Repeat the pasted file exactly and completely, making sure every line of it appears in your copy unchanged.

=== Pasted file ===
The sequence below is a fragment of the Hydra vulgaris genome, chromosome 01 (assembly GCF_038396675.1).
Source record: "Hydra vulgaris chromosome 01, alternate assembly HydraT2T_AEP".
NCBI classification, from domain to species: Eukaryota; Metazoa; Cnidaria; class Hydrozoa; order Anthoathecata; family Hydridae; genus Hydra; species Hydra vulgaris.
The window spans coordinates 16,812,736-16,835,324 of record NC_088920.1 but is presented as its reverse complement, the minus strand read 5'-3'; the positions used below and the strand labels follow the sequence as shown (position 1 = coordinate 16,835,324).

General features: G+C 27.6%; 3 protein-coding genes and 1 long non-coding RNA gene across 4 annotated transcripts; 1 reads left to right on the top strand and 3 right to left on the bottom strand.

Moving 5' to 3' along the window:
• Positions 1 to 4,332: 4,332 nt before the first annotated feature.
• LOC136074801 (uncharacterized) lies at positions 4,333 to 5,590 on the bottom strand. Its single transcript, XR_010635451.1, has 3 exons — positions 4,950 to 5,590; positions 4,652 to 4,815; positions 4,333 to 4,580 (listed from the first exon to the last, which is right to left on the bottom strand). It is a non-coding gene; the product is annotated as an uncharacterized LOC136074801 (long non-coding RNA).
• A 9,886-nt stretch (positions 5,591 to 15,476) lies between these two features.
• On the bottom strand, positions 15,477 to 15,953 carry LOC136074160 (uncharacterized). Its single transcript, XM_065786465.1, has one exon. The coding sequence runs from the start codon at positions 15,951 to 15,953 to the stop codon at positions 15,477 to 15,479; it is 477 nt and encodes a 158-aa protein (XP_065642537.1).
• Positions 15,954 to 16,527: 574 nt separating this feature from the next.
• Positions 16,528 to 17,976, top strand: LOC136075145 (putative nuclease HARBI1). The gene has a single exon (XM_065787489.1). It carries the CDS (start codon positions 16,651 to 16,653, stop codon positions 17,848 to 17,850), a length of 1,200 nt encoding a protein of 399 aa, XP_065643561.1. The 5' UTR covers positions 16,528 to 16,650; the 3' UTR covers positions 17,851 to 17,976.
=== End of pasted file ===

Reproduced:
The sequence below is a fragment of the Hydra vulgaris genome, chromosome 01 (assembly GCF_038396675.1).
Source record: "Hydra vulgaris chromosome 01, alternate assembly HydraT2T_AEP".
NCBI classification, from domain to species: Eukaryota; Metazoa; Cnidaria; class Hydrozoa; order Anthoathecata; family Hydridae; genus Hydra; species Hydra vulgaris.
The window spans coordinates 16,812,736-16,835,324 of record NC_088920.1 but is presented as its reverse complement, the minus strand read 5'-3'; the positions used below and the strand labels follow the sequence as shown (position 1 = coordinate 16,835,324).

General features: G+C 27.6%; 3 protein-coding genes and 1 long non-coding RNA gene across 4 annotated transcripts; 1 reads left to right on the top strand and 3 right to left on the bottom strand.

Moving 5' to 3' along the window:
• Positions 1 to 4,332: 4,332 nt before the first annotated feature.
• LOC136074801 (uncharacterized) lies at positions 4,333 to 5,590 on the bottom strand. Its single transcript, XR_010635451.1, has 3 exons — positions 4,950 to 5,590; positions 4,652 to 4,815; positions 4,333 to 4,580 (listed from the first exon to the last, which is right to left on the bottom strand). It is a non-coding gene; the product is annotated as an uncharacterized LOC136074801 (long non-coding RNA).
• A 9,886-nt stretch (positions 5,591 to 15,476) lies between these two features.
• On the bottom strand, positions 15,477 to 15,953 carry LOC136074160 (uncharacterized). Its single transcript, XM_065786465.1, has one exon. The coding sequence runs from the start codon at positions 15,951 to 15,953 to the stop codon at positions 15,477 to 15,479; it is 477 nt and encodes a 158-aa protein (XP_065642537.1).
• Positions 15,954 to 16,527: 574 nt separating this feature from the next.
• Positions 16,528 to 17,976, top strand: LOC136075145 (putative nuclease HARBI1). The gene has a single exon (XM_065787489.1). It carries the CDS (start codon positions 16,651 to 16,653, stop codon positions 17,848 to 17,850), a length of 1,200 nt encoding a protein of 399 aa, XP_065643561.1. The 5' UTR covers positions 16,528 to 16,650; the 3' UTR covers positions 17,851 to 17,976.